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I'm looking at the smartest way of using a dictionary to handle some data output. I have a unique key which will have associated it other values so for example we have 1:[2, 3, 4, 7], 2:[8, 9, 5]. What I'd like to do is to be able to append the values such that the for the first key I could add the number 13 and get the following:

1:[2, 3, 4, 7, 13], 2:[8, 9, 5]

Append does not seem the smartest way of doing this. I am using:

dict[master = dict[master].append(id)

but I get the following:

AttributeError: 'int' object has no attribute 'append'

Now I could simply take the previous values of they key and simply do the following (id = 17):

newvalue = values, id

but this would lead to extra brackets such as

1:[[2, 3, 4, 7, 13], 17] 

What is the smartest way of ensuring that I only get numbers in one set of brackets i.e.

1:[2, 3, 4, 7, 13, 17] 

I could use some stripping functions - but is there a good easy way and simple way of doing this. I might be overlooking something simple here. Thanks in advance.

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3 Answers 3

Lists are mutable. Just change it in place.

dict[master].append(id)
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Use a collections.defaultdict (and, wottthehell, make each entry a collections.deque just for fun; you could also use a plain old list of course).

from collections import defaultdict, deque

d = defaultdict(deque)   # or ...(list)

d[1].append(2)
d[1].extend([3, 4, 7, 13])

The basic idea here is that your dictionary values are always deques and you always append to them, so you never have to worry about whether a value is an int. If you use a key that doesn't exist in the dictionary, defaultdict will create a new deque for you automatically, so you never have to check whether the key already exists in the dictionary either.

If you already have a regular dictionary with single int values -- say it was a return value for some function you called -- you can just use that dict to build up your new one, before using it for whatever you're doing with it.

d = defaultdict(deque)
for key, value in old_d.iteritems():
    d[key].append(value)
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I was just typing up an answer for defaultdict, but you're too fast. +1 –  Rob Wouters Jan 17 '12 at 15:50
    
Thanks for that. That looks like the behaviour I'm trying to achieve. However all the machines we need to run on are Python 2.4, and I don't think defaultdict is available until 2.5. I'm working on the upgrade now... –  Androidian Jan 18 '12 at 9:58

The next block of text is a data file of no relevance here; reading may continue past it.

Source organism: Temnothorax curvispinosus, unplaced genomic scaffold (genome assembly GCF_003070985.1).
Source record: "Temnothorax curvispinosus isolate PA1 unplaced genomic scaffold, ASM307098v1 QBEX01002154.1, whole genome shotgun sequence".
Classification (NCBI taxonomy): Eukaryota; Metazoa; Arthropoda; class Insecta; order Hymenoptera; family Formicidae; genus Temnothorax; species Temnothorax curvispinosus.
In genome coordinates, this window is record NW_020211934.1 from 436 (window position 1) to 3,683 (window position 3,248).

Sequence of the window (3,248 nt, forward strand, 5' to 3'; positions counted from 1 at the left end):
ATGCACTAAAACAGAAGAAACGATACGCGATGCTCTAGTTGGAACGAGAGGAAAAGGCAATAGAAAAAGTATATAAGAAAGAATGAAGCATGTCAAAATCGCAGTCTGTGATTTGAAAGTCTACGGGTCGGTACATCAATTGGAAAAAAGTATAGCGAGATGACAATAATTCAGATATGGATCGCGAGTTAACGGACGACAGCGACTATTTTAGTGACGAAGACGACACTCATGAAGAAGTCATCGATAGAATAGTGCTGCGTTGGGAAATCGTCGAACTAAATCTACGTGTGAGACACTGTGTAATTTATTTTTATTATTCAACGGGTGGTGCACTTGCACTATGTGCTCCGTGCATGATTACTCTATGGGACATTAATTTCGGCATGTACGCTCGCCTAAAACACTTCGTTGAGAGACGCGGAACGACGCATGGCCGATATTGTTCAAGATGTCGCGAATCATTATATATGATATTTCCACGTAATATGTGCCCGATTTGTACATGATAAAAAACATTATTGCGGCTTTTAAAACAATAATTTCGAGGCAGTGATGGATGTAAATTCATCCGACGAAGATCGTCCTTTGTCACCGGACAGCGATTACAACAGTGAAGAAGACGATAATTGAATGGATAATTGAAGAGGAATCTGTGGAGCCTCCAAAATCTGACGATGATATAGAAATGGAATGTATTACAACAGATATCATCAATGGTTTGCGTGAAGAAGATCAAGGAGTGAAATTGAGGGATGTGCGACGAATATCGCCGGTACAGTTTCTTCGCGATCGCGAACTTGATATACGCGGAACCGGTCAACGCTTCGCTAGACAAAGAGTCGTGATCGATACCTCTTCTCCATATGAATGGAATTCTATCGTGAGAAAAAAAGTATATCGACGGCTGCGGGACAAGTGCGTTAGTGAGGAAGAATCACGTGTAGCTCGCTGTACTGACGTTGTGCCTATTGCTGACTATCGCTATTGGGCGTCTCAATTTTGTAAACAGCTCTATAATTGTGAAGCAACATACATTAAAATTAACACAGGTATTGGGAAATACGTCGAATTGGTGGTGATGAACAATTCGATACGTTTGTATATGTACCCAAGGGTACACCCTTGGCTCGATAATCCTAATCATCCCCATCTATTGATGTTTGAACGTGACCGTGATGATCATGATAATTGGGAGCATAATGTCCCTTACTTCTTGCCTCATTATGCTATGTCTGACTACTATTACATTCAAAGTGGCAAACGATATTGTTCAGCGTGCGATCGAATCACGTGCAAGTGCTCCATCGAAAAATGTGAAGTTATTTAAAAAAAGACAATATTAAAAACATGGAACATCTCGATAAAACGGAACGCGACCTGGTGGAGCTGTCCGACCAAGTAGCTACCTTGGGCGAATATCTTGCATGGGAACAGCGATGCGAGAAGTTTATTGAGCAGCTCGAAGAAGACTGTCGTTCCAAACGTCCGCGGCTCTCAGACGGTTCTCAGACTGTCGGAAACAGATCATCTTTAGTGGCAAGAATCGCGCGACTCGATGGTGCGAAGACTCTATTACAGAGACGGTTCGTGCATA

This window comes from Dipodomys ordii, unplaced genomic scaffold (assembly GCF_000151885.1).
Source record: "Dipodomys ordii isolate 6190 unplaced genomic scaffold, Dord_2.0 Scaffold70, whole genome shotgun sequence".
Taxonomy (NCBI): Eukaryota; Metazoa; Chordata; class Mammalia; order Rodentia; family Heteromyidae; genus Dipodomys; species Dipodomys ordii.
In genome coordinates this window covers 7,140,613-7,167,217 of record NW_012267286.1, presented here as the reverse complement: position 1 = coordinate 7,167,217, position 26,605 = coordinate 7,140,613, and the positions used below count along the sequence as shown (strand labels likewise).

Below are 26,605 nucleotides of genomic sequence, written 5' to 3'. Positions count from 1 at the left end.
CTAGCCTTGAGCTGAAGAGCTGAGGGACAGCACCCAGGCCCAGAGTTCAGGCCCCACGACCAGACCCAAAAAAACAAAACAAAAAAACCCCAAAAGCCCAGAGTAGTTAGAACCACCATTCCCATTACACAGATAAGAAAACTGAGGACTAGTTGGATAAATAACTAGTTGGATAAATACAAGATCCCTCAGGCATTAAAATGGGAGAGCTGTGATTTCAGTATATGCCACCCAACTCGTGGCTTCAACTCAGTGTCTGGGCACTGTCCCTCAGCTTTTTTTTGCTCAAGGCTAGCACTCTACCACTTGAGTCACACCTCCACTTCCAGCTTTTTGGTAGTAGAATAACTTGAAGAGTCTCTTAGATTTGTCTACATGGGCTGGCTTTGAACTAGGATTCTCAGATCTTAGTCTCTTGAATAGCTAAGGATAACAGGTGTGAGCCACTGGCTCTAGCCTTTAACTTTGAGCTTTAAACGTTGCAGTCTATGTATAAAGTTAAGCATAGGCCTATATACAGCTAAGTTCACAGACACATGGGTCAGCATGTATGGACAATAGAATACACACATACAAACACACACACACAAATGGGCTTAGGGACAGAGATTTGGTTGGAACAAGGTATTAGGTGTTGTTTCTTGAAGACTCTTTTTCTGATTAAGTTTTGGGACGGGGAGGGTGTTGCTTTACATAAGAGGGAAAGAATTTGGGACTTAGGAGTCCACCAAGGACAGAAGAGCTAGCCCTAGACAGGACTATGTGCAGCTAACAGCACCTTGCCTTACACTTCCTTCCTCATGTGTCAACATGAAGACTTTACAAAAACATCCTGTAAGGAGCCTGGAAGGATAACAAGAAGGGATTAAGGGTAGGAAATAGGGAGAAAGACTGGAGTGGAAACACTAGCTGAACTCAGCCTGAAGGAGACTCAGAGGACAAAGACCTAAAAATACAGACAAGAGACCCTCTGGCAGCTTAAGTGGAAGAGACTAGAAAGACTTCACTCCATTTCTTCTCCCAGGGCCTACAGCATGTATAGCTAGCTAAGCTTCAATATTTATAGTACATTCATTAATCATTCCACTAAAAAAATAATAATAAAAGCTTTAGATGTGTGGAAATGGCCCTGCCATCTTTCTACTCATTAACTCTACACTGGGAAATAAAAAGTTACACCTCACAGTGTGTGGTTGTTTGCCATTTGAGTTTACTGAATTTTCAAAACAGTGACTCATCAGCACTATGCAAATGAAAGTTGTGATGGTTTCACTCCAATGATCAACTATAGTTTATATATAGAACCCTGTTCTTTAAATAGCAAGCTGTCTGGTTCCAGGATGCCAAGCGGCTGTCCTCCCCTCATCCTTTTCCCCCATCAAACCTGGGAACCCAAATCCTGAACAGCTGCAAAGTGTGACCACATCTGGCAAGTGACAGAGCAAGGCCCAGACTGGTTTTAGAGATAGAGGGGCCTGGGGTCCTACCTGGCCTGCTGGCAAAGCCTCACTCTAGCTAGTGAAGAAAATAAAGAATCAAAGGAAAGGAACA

Is there a smart way of using interitems with the defaultdict? Routines now don't seem to work. –  Androidian Jan 18 '12 at 11:20

(1) Create a class to wrap this up (even better, use defaultdict(deque) in place of a dict, as suggested by @kindall; you only need a new class if you need more than that gives you)

(2) Use a deque as the value for every entry in your dict, even empty or single-value entries, and append to that deque. deque is intended to have constant-time appending at both ends; list is actually a vector.

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I don't get the point of this answer at all. Why should anybody write a custom class for something that is perfectly handled by the built-in classes? Why should the OP use a deque if all he wants is appending at the end? –  Sven Marnach Jan 17 '12 at 15:29
    
@SvenMarnach: As explained, deque provides constant time appending at the end, unlike list. He should wrap this up because his datastructure is not a dict - it is a dict which holds a list of objects. By creating a class, he can do things like ensure that the invariants he is relying on can be relied on. You know, the same reasons that we don't only use dicts for everything, but have classes too. –  Marcin Jan 17 '12 at 15:38
    
Lists do support (amortised) constant-time appending, so I still don't see the point of a deque. Most certainly, a deque will be slower than a list for this application. And I still don't think that the answer "Create a class to wrap this up" is helpful in any way (no offense intended). –  Sven Marnach Jan 17 '12 at 15:46
    
@SvenMarnach: If you disdain normal software engineering practices, that's your problem. If you're certain that list will be slower, then maybe you could give some reasons. A scenario where there are a lot appends, no insertions, and access is by iteration over the whole structure is the exact use-case for which deque is designed. –  Marcin Jan 17 '12 at 15:59
1  
Unless you need to support fast insertion at the beginning of the list, there is no benefit to using a deque over a list. If you need to access an interior element (not L[0] or L[-1]), deques (O(n)) are a worse choice than lists (O(1)). –  chepner Jan 17 '12 at 16:21

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